WARNING: There are Stranger Things spoilers below.
Netflix’s Stranger Things has received a pretty tremendous response from viewers and critics since it premiered earlier this month, and one of the most unexpected breakouts from the show has been Barb, the “nerdy,” bullshit-calling best friend of doe-eyed teen Nancy Wheeler (Natalie Dyer). Memes, fan art and hashtags have resulted from the character's surprising popularity, leaving “Barb” herself -- or rather, Shannon Purser, making her screen debut -- a little aghast at all the attention. "The internet buzz for Barb specifically was a lot more than I ever expected,” Purser told Vulture in a recent interview. “Me and my sisters and my mom, we all gather around and look at all the fan art. It's absolutely incredible.”
I happen to be one of Barb’s many admirers, and I think it’s because she not only plays one of my favorite ‘80s archetypes -- the big-spectacled third wheel/confidante, perpetually underestimated -- but because Purser brings a realness and vulnerability to the role that transcends that archetype. It’s also why I happen to be a little frustrated that she didn’t get a proper send-off. After being so cruelly snatched from that backyard diving board and dragged into the Upside Down, Barb is quickly dispatched by the show's resident monster and later found dead in a pile of green slime.
It’s not the fact that Barb died that bothers me -- though if I’d had it my way, she definitely would have finished out the season alive -- but rather that, aside from a smattering of silent, teary-eyed remorse from Nancy, who after all did coldly shoo her away so she could sleep with her big-haired boyfriend Steve (Joe Keery), Barb isn’t much mentioned again after her body is discovered, and we never even see the reaction of Barb’s family to either her disappearance or demise (I imagine her mother and father sporting that same orange bouffant and affection for frilly collars, by the way). Didn’t Barb deserve better than that, not least for the fact that she was such a loyal friend? Didn't she deserve to be properly mourned?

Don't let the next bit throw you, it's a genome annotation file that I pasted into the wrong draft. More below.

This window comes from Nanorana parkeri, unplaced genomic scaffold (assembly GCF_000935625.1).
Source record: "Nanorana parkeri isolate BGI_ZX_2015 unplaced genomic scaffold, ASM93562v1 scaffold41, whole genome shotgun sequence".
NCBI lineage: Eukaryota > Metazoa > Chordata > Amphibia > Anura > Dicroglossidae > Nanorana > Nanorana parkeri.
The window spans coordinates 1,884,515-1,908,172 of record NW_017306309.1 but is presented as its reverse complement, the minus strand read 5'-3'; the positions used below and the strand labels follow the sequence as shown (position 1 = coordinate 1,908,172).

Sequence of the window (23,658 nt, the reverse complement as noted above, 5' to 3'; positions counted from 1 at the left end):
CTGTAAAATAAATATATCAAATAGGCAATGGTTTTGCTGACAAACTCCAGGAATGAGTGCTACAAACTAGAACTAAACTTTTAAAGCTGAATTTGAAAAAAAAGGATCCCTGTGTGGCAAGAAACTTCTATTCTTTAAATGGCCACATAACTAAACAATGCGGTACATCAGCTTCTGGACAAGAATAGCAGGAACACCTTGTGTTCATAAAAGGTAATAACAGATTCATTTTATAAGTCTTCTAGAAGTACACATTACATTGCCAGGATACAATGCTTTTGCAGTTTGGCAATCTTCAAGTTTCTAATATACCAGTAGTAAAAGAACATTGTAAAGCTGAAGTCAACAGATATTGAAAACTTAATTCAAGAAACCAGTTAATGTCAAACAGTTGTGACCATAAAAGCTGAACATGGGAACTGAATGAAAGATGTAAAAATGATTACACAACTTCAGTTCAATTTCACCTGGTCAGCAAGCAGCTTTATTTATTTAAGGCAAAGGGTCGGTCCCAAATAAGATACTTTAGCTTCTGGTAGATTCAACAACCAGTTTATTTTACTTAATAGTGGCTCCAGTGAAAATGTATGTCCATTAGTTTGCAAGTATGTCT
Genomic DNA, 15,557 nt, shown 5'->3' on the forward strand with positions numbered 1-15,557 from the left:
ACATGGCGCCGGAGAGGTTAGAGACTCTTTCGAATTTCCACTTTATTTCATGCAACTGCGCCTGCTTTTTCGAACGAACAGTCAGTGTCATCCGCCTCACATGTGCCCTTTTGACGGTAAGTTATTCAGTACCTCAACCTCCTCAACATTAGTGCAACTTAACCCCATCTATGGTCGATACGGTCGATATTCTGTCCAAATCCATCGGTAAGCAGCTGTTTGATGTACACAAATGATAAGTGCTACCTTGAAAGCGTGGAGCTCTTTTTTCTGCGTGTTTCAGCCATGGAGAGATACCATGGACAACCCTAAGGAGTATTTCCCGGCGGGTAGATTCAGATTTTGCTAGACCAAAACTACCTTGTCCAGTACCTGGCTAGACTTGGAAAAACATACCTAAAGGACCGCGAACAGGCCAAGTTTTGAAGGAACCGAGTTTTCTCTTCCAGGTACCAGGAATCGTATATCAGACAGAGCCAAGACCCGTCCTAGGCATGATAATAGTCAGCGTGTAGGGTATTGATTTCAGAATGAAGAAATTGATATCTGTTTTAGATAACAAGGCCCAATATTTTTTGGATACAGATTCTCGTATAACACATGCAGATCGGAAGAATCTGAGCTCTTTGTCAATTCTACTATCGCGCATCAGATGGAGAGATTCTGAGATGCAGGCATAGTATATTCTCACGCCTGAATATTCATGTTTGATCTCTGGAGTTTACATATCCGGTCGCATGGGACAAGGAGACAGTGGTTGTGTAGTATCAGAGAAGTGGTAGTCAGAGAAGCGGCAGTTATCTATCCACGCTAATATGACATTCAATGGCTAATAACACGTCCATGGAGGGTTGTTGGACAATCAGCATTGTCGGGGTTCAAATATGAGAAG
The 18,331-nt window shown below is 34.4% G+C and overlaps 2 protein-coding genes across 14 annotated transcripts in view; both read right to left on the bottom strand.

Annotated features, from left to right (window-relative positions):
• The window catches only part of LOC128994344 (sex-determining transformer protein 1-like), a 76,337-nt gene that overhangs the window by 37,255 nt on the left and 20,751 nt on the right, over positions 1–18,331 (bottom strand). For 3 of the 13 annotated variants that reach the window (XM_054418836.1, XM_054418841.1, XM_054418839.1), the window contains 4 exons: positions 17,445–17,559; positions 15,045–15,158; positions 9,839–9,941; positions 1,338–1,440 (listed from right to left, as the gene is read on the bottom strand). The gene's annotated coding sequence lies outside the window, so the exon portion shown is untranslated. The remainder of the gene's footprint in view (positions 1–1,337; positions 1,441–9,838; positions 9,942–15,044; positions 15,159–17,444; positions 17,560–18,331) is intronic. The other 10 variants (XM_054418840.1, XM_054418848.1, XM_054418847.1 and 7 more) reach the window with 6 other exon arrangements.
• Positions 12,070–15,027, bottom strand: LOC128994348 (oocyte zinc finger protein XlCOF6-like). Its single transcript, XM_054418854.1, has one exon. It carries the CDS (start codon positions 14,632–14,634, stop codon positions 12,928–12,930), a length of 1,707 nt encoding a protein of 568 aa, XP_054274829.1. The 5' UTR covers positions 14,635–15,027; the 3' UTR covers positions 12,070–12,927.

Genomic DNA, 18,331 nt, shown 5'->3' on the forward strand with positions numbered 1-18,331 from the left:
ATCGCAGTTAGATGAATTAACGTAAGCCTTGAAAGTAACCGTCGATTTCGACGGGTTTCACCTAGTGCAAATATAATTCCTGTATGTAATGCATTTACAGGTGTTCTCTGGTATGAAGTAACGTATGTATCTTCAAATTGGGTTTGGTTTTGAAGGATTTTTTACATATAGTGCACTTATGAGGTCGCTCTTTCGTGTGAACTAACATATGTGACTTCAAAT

Listen, Stranger Things creators the Duffer Brothers could never could have predicted the cult that would spring up around Barb, so it’s somewhat understandable that they didn’t give what amounts to a tertiary character a proper arc. Still, their treatment of her in an otherwise solid series does, ironically, adhere to the archetype Purser so winningly transcended. After all, the best friend never gets the ending she deserves.